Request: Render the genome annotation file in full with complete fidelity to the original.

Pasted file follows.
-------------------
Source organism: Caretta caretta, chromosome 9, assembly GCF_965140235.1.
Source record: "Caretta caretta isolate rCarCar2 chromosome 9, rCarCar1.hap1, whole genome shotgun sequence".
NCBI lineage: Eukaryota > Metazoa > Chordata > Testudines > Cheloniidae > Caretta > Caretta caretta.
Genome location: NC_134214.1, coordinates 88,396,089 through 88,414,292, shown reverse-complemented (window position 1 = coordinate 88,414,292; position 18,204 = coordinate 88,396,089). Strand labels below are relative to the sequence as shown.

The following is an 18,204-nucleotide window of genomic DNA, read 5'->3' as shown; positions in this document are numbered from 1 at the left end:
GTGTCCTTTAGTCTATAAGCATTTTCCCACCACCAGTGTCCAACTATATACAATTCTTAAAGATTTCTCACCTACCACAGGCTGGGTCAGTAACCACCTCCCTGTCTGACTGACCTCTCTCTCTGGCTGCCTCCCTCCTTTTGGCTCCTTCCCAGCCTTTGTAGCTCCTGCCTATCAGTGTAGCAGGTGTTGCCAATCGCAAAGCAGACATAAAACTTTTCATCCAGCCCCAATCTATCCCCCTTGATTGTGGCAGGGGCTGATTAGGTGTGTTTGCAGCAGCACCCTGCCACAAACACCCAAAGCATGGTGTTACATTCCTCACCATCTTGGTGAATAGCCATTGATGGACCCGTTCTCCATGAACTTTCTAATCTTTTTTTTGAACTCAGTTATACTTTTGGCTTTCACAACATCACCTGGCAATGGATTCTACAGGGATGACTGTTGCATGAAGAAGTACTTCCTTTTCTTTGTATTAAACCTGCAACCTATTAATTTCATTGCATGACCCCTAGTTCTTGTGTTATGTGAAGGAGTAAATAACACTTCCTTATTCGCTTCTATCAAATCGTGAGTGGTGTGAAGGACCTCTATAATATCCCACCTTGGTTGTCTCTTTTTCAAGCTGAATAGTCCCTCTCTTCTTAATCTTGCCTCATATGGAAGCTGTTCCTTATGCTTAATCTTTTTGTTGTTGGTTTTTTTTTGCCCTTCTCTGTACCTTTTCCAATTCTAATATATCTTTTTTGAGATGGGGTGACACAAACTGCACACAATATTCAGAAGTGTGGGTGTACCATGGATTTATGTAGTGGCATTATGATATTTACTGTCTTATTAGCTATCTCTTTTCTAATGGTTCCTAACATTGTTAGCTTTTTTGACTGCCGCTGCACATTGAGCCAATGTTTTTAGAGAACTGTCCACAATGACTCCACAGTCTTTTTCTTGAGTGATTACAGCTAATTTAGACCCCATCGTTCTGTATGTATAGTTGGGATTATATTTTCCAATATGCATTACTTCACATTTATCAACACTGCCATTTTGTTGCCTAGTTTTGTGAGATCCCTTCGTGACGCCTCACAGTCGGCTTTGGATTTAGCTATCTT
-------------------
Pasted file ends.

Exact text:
Source organism: Caretta caretta, chromosome 9, assembly GCF_965140235.1.
Source record: "Caretta caretta isolate rCarCar2 chromosome 9, rCarCar1.hap1, whole genome shotgun sequence".
NCBI lineage: Eukaryota > Metazoa > Chordata > Testudines > Cheloniidae > Caretta > Caretta caretta.
Genome location: NC_134214.1, coordinates 88,396,089 through 88,414,292, shown reverse-complemented (window position 1 = coordinate 88,414,292; position 18,204 = coordinate 88,396,089). Strand labels below are relative to the sequence as shown.

The following is an 18,204-nucleotide window of genomic DNA, read 5'->3' as shown; positions in this document are numbered from 1 at the left end:
GTGTCCTTTAGTCTATAAGCATTTTCCCACCACCAGTGTCCAACTATATACAATTCTTAAAGATTTCTCACCTACCACAGGCTGGGTCAGTAACCACCTCCCTGTCTGACTGACCTCTCTCTCTGGCTGCCTCCCTCCTTTTGGCTCCTTCCCAGCCTTTGTAGCTCCTGCCTATCAGTGTAGCAGGTGTTGCCAATCGCAAAGCAGACATAAAACTTTTCATCCAGCCCCAATCTATCCCCCTTGATTGTGGCAGGGGCTGATTAGGTGTGTTTGCAGCAGCACCCTGCCACAAACACCCAAAGCATGGTGTTACATTCCTCACCATCTTGGTGAATAGCCATTGATGGACCCGTTCTCCATGAACTTTCTAATCTTTTTTTTGAACTCAGTTATACTTTTGGCTTTCACAACATCACCTGGCAATGGATTCTACAGGGATGACTGTTGCATGAAGAAGTACTTCCTTTTCTTTGTATTAAACCTGCAACCTATTAATTTCATTGCATGACCCCTAGTTCTTGTGTTATGTGAAGGAGTAAATAACACTTCCTTATTCGCTTCTATCAAATCGTGAGTGGTGTGAAGGACCTCTATAATATCCCACCTTGGTTGTCTCTTTTTCAAGCTGAATAGTCCCTCTCTTCTTAATCTTGCCTCATATGGAAGCTGTTCCTTATGCTTAATCTTTTTGTTGTTGGTTTTTTTTTGCCCTTCTCTGTACCTTTTCCAATTCTAATATATCTTTTTTGAGATGGGGTGACACAAACTGCACACAATATTCAGAAGTGTGGGTGTACCATGGATTTATGTAGTGGCATTATGATATTTACTGTCTTATTAGCTATCTCTTTTCTAATGGTTCCTAACATTGTTAGCTTTTTTGACTGCCGCTGCACATTGAGCCAATGTTTTTAGAGAACTGTCCACAATGACTCCACAGTCTTTTTCTTGAGTGATTACAGCTAATTTAGACCCCATCGTTCTGTATGTATAGTTGGGATTATATTTTCCAATATGCATTACTTCACATTTATCAACACTGCCATTTTGTTGCCTAGTTTTGTGAGATCCCTTCGTGACGCCTCACAGTCGGCTTTGGATTTAGCTATCTT